COVID-19 (coronavirus) has been dominating news headlines in China and around the world. For brands, there are two significant questions: how to respond, if at all, during the crisis. And, looking ahead, what changes in consumer behavior to anticipate as a result of a prolonged lockdown. A look back at the events of the severe acute respiratory syndrome (SARS) in 2003 offers food for thought.
That fateful year could be marked as the year of ecommerce’s emergence in mainland China, when the crisis provided an unexpected turning point for faster ecommerce adoption. Many tech veterans remember how the severe outbreak forced the citizens of China to be stuck indoors, threatening the future of JD.com (then still called Jingdong, a brick-and-mortar shop which sold hard disk drives and electronics in Beijing).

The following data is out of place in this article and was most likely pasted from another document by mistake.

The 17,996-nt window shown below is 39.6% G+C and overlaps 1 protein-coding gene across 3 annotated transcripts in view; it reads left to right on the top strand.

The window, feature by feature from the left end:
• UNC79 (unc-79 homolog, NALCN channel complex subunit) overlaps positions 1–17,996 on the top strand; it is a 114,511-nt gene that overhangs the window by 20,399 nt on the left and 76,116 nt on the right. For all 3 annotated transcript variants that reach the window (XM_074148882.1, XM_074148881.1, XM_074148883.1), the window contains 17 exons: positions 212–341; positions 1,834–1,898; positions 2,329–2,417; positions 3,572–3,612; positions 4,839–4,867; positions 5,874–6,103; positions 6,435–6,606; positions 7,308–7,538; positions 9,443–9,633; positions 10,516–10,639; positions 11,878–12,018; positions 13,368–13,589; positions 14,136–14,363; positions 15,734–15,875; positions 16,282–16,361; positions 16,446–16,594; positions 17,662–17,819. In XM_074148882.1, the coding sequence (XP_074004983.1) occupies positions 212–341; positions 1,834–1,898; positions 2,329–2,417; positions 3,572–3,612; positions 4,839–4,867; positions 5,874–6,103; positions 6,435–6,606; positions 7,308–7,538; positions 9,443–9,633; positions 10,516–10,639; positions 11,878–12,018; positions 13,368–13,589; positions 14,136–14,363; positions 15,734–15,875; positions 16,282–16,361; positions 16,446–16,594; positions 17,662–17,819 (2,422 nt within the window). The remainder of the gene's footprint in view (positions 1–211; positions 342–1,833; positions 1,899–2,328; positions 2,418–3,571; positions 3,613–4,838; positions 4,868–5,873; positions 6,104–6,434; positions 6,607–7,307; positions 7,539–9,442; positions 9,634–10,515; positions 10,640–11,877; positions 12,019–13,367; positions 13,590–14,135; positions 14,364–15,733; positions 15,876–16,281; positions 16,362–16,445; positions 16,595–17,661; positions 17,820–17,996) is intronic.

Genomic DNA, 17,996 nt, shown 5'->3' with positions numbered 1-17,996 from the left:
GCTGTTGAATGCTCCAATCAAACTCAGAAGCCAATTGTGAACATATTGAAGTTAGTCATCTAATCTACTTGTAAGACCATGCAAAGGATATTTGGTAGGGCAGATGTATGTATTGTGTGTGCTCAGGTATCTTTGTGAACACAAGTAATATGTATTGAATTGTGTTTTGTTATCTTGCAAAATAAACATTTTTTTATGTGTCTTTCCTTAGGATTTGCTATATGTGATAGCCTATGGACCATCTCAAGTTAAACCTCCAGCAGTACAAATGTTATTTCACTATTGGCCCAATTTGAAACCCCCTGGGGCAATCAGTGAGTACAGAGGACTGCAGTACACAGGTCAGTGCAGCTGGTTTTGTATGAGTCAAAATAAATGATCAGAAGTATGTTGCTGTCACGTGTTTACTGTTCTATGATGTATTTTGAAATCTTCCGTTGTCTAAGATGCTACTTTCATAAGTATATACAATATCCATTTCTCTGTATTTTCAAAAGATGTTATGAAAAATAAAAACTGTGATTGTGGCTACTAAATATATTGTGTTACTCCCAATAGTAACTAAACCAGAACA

Recognizing this as an opportunity to pivot the business, CEO Richard Liu revamped his physical storefront into an ecommerce model within a year. The country's long confinement in 2003 also boosted Alibaba, then resembling more a business-to-business directory. Spurred by then-CEO Jack Ma, the core team brainstormed a new idea that would eventually evolve into Taobao, the company’s business-to-consumer ecommerce powerhouse.
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The article is published by WARC, a sister company of Edge by Ascential. WARC provides the latest evidence, expertise and guidance to make marketers more effective. (WARC.com)